Fantasy hockey owners have no time to be patient during this lockout-shortened season.
Normally, you should give your fantasy players about six weeks before you start getting concerned about their lack of production. But in this abbreviated season you cannot afford a slump from your fantasy squad early on. Feel free to freak out right now if some of your top guys are playing like they should be in the AHL and not the NHL, or are just not getting the ice time they deserve.
Here are three players fantasy hockey owners should be worried about:
Alex Ovechkin, Washington Capitals (LW)
We are nearly a month into the NHL’s abbreviated regular season, and Ovechkin has scored fewer points than Raphael Diaz and Alexander Edler, and the same amount as Fedor Tyutin and Andy Greene. All four are defensemen and none of them are exactly the next coming of Brian Leetch.
This is a problem.
While you may think it is too early for the fantasy owners who selected Ovechkin in the first or second round of their drafts to panic, remember that the season is only 14 weeks long. It is not like he has a couple months to get his goal-scoring game into gear. He and his hapless Capitals have to start scoring and winning faster than Martin St. Louis can skate.
But Ovechkin has just not been the same superstar he was a couple years ago when 50 goals and 100 points per year was the norm for him. Now he is your run-of-the-mill point-per-game guy. Over his last 168 games he has 157 points. This season he has eight points in a dozen outings.
Ovechkin could and should go on a hot streak—you would hope. But it is not the certainty it would have been back in 2009-10. Now you have to have your doubts.
Cory Schneider, Vancouver Canucks (G)
Schneider owners were banking on Roberto Luongo getting traded by now so Schneider could finally be Vancouver’s No. 1 goalie, but instead, Luongo is starting as many games and outplaying his longtime understudy.
Schneider has not been a sieve—2.36 GAA, .921 SP—but Luongo has been standing on his goalie mask like Dominik Hasek in his prime. Luongo currently has a 1.53 goals-against average and .940 save percentage, and with outrageous numbers like that he will continue to play in at least as many games as Schneider—if not more.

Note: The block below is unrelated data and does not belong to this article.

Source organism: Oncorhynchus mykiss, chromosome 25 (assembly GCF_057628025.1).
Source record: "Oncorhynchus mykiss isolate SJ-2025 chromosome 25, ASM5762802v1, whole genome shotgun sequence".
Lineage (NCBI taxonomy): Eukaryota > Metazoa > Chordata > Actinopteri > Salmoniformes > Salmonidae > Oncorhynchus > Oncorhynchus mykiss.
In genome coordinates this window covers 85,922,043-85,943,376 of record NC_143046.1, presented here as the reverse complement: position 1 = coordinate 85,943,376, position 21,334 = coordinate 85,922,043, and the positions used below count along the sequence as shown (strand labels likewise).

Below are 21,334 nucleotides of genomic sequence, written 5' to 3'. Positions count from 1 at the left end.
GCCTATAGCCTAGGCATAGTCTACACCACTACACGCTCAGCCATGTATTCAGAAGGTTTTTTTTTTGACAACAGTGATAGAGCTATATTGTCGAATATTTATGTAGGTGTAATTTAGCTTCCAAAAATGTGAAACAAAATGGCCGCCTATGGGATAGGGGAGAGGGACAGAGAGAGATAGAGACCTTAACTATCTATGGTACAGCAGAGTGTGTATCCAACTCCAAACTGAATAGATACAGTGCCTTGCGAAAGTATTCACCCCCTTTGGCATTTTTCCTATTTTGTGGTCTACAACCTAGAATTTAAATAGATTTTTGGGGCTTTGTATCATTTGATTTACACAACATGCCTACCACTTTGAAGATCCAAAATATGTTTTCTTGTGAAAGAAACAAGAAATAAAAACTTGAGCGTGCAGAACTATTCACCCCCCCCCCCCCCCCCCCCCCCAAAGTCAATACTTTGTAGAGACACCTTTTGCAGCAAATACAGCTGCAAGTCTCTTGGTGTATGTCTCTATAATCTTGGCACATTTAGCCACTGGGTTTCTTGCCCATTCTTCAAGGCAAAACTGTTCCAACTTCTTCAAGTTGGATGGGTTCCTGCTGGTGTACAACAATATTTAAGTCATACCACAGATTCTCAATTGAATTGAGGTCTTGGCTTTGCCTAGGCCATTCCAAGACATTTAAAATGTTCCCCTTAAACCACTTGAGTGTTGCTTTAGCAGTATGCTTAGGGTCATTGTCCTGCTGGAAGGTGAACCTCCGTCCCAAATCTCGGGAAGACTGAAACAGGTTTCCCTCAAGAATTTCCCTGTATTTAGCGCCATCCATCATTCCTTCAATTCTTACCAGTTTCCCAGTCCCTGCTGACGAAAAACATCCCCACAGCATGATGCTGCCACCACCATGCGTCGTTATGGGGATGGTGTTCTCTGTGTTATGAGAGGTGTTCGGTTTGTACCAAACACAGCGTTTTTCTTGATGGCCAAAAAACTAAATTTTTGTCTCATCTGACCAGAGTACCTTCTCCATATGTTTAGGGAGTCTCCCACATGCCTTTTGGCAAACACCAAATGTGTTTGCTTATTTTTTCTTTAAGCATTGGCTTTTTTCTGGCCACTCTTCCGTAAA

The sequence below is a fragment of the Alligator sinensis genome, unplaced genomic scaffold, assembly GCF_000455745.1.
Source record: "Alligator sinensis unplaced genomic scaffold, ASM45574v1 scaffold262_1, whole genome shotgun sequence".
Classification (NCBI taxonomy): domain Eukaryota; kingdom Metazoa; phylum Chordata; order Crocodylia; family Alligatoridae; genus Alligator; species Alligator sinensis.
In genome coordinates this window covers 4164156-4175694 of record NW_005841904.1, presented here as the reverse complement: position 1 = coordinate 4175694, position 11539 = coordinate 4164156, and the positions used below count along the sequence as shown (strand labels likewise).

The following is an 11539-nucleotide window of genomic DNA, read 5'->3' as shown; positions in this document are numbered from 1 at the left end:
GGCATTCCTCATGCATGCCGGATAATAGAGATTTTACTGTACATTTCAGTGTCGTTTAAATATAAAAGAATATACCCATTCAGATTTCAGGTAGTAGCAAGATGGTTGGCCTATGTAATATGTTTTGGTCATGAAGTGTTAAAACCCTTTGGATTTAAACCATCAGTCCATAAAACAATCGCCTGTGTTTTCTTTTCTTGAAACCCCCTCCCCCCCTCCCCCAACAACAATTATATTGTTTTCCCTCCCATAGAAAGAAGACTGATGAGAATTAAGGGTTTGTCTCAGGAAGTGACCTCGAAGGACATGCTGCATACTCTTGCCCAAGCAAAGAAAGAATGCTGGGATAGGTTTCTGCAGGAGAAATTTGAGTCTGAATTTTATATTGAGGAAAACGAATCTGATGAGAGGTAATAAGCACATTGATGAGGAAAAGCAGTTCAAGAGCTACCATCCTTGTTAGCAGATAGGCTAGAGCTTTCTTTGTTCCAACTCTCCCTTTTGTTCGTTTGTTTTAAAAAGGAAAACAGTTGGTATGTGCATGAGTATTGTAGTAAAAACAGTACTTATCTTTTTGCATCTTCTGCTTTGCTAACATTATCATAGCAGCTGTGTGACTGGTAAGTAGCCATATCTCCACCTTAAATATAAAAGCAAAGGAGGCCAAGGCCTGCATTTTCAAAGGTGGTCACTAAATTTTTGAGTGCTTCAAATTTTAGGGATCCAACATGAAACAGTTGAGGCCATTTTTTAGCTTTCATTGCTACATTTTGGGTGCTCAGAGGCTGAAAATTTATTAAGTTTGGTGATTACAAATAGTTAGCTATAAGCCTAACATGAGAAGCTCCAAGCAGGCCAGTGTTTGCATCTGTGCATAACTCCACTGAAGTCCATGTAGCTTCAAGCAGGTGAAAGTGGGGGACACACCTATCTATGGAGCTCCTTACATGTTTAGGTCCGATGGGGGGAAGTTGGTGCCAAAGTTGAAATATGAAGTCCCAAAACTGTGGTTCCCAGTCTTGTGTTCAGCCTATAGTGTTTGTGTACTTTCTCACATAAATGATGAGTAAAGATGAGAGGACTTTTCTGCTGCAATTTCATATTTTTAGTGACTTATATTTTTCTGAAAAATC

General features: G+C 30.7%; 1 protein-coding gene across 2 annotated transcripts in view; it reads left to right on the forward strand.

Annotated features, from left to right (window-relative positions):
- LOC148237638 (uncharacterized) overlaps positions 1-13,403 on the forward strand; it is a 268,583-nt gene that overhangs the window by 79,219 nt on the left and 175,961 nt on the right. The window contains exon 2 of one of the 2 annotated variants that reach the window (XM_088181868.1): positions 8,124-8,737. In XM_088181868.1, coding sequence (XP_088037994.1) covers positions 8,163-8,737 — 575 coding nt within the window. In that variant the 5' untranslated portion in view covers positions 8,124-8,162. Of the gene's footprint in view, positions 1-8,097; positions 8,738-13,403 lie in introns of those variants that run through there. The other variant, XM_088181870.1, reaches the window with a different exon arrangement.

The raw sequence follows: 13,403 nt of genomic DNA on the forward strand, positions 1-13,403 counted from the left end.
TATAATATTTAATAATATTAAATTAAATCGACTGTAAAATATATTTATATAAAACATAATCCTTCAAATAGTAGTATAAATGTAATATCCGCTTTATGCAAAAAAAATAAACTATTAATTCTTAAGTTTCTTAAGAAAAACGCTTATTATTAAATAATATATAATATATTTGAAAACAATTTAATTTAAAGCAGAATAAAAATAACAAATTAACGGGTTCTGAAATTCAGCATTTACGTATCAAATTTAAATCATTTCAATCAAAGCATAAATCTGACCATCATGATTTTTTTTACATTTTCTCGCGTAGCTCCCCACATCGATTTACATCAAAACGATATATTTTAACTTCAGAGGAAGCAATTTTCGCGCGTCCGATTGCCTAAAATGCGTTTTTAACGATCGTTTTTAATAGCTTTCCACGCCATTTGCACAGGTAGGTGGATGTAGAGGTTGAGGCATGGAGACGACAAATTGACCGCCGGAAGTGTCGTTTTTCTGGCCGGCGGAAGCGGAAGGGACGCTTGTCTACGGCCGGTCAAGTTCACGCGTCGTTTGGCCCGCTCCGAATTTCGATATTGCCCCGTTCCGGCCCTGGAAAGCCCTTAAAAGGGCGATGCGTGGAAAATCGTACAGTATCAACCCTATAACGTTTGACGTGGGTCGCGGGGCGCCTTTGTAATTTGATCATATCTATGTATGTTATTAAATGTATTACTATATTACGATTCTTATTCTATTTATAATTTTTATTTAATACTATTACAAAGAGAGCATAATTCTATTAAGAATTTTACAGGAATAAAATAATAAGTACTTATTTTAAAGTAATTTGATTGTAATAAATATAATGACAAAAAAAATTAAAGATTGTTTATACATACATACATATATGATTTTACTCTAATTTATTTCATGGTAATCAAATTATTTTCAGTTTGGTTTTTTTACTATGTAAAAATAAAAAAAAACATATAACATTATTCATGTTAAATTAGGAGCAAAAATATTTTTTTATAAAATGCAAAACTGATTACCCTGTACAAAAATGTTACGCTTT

Schneider deserves a better fate.
He proved last season that he has all the tools and talent to be a starting goalie, and he showed his superb skills during the Stanley Cup playoffs. If he could be a 60-game-per-season goalie he would quickly become one of the top 10 fantasy goalies thanks to the combination of his play and the Canucks being an above-average team.
But with Luongo playing like he will get $100,000,000 if he wins the Vezina trophy and with Vancouver likely having a tough time moving him because of his long-term, multimillion dollar contract, it looks like Schneider might have to settle for playing just 50 percent of the time this season.
David Jones, Colorado Avalanche (RW)
Not too many players have played worse this season than Jones. In fact, probably just a handful. He has netted just one goal, had no assists and is an unforgivable minus-nine in eight contests. And for those fantasy owners in leagues where penalty minutes are a good thing, the cherry on top is that Jones has not been in the penalty box yet.
Now fantasy owners were not expecting Jones to be Mike Bossy. Jones is a 20-goal, 40-point player over the course of a full season. But when they spent their late-round draft choices on Jones, thinking that maybe he could provide some punch from right wing, they were not figuring on him posting a performance like this.
Colorado as a team has had more trouble scoring goals than a roster full of Stu Grimsons. You would hope that once the team starts turning things around that Jones would follow suit, but this terrible start should not have his fantasy owners believing that will happen.